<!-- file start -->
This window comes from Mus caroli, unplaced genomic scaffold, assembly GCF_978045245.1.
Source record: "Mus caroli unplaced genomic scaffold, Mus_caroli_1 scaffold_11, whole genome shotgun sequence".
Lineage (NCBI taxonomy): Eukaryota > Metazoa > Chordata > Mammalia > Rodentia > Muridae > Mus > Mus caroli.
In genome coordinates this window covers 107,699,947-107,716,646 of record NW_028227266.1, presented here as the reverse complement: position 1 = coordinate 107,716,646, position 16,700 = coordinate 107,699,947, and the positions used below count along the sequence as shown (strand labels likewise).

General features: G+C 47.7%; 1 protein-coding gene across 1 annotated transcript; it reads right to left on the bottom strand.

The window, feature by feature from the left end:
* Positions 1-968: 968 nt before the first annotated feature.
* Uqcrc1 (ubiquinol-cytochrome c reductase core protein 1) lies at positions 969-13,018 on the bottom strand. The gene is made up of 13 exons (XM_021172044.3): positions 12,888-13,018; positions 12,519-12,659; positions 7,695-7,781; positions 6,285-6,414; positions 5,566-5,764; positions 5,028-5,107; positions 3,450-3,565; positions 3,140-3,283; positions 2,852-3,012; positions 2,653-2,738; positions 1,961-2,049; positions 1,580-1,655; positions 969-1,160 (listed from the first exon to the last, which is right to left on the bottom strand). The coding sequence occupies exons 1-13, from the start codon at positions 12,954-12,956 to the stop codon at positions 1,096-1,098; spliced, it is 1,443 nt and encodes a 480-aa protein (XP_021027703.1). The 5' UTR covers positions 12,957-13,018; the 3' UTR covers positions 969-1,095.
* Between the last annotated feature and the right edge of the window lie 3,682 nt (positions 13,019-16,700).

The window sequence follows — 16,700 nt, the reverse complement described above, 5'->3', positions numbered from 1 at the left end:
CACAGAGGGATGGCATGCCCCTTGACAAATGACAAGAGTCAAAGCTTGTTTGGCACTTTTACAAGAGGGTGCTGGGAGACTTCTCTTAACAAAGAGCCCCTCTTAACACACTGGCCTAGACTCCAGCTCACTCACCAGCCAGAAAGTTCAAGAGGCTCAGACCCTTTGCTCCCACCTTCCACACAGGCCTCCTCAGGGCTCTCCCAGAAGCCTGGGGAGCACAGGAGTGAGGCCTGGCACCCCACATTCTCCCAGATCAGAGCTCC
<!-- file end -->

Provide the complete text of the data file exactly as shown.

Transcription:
This window comes from Mus caroli, unplaced genomic scaffold, assembly GCF_978045245.1.
Source record: "Mus caroli unplaced genomic scaffold, Mus_caroli_1 scaffold_11, whole genome shotgun sequence".
Lineage (NCBI taxonomy): Eukaryota > Metazoa > Chordata > Mammalia > Rodentia > Muridae > Mus > Mus caroli.
In genome coordinates this window covers 107,699,947-107,716,646 of record NW_028227266.1, presented here as the reverse complement: position 1 = coordinate 107,716,646, position 16,700 = coordinate 107,699,947, and the positions used below count along the sequence as shown (strand labels likewise).

General features: G+C 47.7%; 1 protein-coding gene across 1 annotated transcript; it reads right to left on the bottom strand.

The window, feature by feature from the left end:
* Positions 1-968: 968 nt before the first annotated feature.
* Uqcrc1 (ubiquinol-cytochrome c reductase core protein 1) lies at positions 969-13,018 on the bottom strand. The gene is made up of 13 exons (XM_021172044.3): positions 12,888-13,018; positions 12,519-12,659; positions 7,695-7,781; positions 6,285-6,414; positions 5,566-5,764; positions 5,028-5,107; positions 3,450-3,565; positions 3,140-3,283; positions 2,852-3,012; positions 2,653-2,738; positions 1,961-2,049; positions 1,580-1,655; positions 969-1,160 (listed from the first exon to the last, which is right to left on the bottom strand). The coding sequence occupies exons 1-13, from the start codon at positions 12,954-12,956 to the stop codon at positions 1,096-1,098; spliced, it is 1,443 nt and encodes a 480-aa protein (XP_021027703.1). The 5' UTR covers positions 12,957-13,018; the 3' UTR covers positions 969-1,095.
* Between the last annotated feature and the right edge of the window lie 3,682 nt (positions 13,019-16,700).

The window sequence follows — 16,700 nt, the reverse complement described above, 5'->3', positions numbered from 1 at the left end:
CACAGAGGGATGGCATGCCCCTTGACAAATGACAAGAGTCAAAGCTTGTTTGGCACTTTTACAAGAGGGTGCTGGGAGACTTCTCTTAACAAAGAGCCCCTCTTAACACACTGGCCTAGACTCCAGCTCACTCACCAGCCAGAAAGTTCAAGAGGCTCAGACCCTTTGCTCCCACCTTCCACACAGGCCTCCTCAGGGCTCTCCCAGAAGCCTGGGGAGCACAGGAGTGAGGCCTGGCACCCCACATTCTCCCAGATCAGAGCTCC